They employ a number of techniques that are open to challenge as far as accuracy is concerned. For instance, they assume the benefits of a feature in one part of the country can be directly transferred to another. In addition, they apportion 100% of the value of landscapes to agriculture. Importantly, they also take no account of the so-called non-use (or feel-good) values – those that derive from knowledge the landscape is present, available for others to enjoy and can be passed on to future generations.
In line with valuation studies in general, the Accounts accept the general consensus that there are significant positive flows from current agricultural landscapes which are for the most part under-estimated.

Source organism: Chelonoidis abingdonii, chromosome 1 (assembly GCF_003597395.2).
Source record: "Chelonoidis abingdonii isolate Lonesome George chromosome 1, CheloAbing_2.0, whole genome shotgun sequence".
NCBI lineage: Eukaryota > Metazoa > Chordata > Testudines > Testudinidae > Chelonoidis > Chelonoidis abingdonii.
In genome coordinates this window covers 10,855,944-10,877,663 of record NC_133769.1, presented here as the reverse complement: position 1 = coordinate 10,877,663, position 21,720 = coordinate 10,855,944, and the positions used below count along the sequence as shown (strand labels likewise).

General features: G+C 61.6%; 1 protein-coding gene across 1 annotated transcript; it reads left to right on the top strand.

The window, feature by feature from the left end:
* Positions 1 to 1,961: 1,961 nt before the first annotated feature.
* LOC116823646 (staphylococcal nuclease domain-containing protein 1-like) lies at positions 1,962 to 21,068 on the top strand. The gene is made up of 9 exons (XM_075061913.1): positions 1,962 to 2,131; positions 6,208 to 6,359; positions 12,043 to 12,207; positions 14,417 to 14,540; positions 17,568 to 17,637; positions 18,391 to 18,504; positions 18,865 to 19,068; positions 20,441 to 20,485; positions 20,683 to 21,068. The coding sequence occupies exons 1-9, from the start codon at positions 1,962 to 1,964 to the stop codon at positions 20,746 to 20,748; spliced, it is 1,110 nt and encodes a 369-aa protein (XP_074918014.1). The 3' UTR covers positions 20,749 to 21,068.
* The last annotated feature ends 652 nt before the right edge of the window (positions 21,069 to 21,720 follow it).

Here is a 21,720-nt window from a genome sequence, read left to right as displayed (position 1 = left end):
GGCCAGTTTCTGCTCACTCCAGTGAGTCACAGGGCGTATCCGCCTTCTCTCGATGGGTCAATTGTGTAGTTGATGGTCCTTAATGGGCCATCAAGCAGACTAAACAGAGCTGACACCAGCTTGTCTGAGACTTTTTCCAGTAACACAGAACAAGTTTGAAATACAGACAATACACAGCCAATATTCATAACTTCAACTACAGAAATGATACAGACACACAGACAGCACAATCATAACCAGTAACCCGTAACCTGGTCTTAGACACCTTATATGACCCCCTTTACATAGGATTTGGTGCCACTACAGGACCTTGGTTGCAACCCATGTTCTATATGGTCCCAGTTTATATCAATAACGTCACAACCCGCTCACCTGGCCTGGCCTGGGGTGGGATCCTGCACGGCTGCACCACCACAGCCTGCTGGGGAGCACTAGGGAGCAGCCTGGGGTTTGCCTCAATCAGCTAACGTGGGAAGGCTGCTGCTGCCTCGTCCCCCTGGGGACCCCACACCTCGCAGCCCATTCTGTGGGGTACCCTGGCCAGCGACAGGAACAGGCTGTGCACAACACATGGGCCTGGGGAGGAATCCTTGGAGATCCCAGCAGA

For 2008, the Accounts value English agriculture’s landscape contribution to society at around £154 million per annum.
As approximately 41.5% of the farmed area of the country is accounted for by beef and sheep production, this suggests the industry delivers an annual landscape value of around £64 million (Table 10).
With latest Defra information showing 96% of beef and sheep farmers undertake countryside maintenance and management work it is not unreasonable to assume such a significant landscape value contribution.
Indeed, the fact that beef and sheep production tends to be concentrated on the hill and upland landscapes, arguably makes it more valuable in the ecosystem services they provide than many other farmed areas. This implies that they should be credited with an even greater contribution than a simple linear apportionment of the whole.